Instead, your deck is randomly decided by the game's RNG at the start of each battle. You have some ability to influence this, but it's pretty limited; your equipped staff makes some spells more likely to show up in your deck, and you can commit Talisman slots (Of which you have six to work with) to ensure a single specific spell will be in your deck. (If you want these in your hand, that's another Talisman slot burned) Your staff also comes with a 'mega spell', which is a more powerful version of a regular spell (eg summoning two Vampires at once instead of one) that you can put into your hand anytime you have the mana to afford it an unlimited number of times per battle, but mega spells are expensive to add to your hand, you still have to pay for playing the spell, and each time you add a mega spell to your hand it gets more expensive to do so.

This sucks out a lot of depth right away. You can't build a variety of interesting strategies, exploring what works well with that, because your deck is almost completely out of your control. Even if your staff is a Chaos-focused staff, sometimes your deck ends up Order-heavy anyway.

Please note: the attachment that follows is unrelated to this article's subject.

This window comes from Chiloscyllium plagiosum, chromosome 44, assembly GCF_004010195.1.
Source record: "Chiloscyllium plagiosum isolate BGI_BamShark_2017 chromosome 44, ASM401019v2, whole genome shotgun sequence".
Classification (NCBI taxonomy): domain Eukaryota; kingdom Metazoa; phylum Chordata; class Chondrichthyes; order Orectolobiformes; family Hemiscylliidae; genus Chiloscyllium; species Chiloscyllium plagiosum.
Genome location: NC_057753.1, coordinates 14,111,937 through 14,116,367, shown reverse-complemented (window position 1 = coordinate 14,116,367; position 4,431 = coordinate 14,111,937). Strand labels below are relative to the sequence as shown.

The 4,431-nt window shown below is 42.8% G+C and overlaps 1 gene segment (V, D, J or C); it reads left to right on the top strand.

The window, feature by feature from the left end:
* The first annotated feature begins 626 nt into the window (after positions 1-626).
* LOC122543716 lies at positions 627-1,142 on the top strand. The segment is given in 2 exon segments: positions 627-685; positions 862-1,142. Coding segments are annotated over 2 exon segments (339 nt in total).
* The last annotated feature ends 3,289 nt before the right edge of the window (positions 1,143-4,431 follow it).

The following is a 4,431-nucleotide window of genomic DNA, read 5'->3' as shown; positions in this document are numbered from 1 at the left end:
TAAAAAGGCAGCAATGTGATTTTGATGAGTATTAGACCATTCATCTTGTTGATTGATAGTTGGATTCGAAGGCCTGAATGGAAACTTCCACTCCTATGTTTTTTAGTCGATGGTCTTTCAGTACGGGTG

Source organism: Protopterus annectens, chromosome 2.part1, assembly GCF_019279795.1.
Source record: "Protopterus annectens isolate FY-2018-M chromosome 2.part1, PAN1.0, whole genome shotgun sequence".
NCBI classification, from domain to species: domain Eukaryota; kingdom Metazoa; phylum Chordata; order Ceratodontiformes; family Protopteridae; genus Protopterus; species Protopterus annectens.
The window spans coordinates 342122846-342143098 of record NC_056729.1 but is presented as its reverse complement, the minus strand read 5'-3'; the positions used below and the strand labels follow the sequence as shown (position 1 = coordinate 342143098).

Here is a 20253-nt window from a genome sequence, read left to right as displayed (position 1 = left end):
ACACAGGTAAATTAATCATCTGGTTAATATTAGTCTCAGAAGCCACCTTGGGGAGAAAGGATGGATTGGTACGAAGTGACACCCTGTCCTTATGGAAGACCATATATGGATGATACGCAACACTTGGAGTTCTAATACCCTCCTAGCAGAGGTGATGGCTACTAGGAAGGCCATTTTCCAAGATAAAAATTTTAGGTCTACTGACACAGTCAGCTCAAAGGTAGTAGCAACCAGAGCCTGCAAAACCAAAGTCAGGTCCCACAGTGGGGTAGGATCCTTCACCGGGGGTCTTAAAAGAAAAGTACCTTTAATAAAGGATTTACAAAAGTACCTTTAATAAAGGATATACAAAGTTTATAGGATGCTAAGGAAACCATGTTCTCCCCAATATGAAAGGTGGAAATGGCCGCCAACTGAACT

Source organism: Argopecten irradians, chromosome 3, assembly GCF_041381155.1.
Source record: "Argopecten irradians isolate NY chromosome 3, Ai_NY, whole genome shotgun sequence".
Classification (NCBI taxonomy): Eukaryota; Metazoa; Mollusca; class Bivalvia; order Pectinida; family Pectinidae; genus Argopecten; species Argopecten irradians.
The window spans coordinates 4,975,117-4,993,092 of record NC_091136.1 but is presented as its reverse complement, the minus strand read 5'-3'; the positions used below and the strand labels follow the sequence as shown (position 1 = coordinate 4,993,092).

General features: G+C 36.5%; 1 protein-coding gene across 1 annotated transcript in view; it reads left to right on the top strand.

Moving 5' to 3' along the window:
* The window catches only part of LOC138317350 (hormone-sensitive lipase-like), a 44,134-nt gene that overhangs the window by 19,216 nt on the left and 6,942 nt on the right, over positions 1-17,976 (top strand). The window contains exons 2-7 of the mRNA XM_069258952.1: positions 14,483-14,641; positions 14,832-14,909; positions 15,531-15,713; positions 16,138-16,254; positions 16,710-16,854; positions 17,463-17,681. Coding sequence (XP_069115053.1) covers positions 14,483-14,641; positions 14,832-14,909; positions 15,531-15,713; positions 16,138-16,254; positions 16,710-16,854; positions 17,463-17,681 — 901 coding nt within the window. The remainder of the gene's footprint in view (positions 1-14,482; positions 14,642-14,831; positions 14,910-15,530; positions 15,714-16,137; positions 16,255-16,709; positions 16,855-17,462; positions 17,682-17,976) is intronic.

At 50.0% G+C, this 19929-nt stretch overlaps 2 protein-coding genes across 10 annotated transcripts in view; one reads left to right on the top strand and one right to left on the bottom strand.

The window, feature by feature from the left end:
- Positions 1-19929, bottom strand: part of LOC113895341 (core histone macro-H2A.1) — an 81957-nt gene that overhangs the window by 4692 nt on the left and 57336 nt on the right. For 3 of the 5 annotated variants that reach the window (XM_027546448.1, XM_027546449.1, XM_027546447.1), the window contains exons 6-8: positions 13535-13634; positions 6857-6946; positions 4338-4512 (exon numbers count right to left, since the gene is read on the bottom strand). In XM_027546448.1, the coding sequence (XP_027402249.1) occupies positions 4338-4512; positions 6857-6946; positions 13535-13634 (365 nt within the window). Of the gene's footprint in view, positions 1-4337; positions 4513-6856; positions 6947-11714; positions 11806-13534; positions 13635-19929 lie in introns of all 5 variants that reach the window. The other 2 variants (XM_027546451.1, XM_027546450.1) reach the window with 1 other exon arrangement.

Let's talk about a specific example of how this is an actual problem.

The Undead

Undead are operating right at the very edge of acceptable design for Chaos Reborn's system. Their core feature is that most units can't touch them; only Undead, direct attacking spells, and a handful of units with the Undead Slayer special can target an Undead unit at all. In exchange, Undead tend to be kind of bad -the Skeleton is painfully fragile and a bit pricey given a Goblin is tougher and almost as hard-hitting for less than half the base cost. (And it gets worse when you consider a mechanic I'm not getting into yet...)

In a game with player-controlled decks, this would be a bit centralizing, forcing every deck to ensure it has adequate anti-Undead tools, but the meta would stabilize around something functional and interesting.

In Chaos Reborn, you can't screw yourself over by building a deck with no anti-Undead capability, but you also can't actually ensure you have any. (Unless you use Talismans to ensure you do, but these aren't meant to patch holes in the game design, and it doesn't help as much as you might hope) Every once in a while, you'll find that you've already won or lost before anyone has done anything because one player has an Undead-heavy deck and the other player has few or no options for fighting Undead.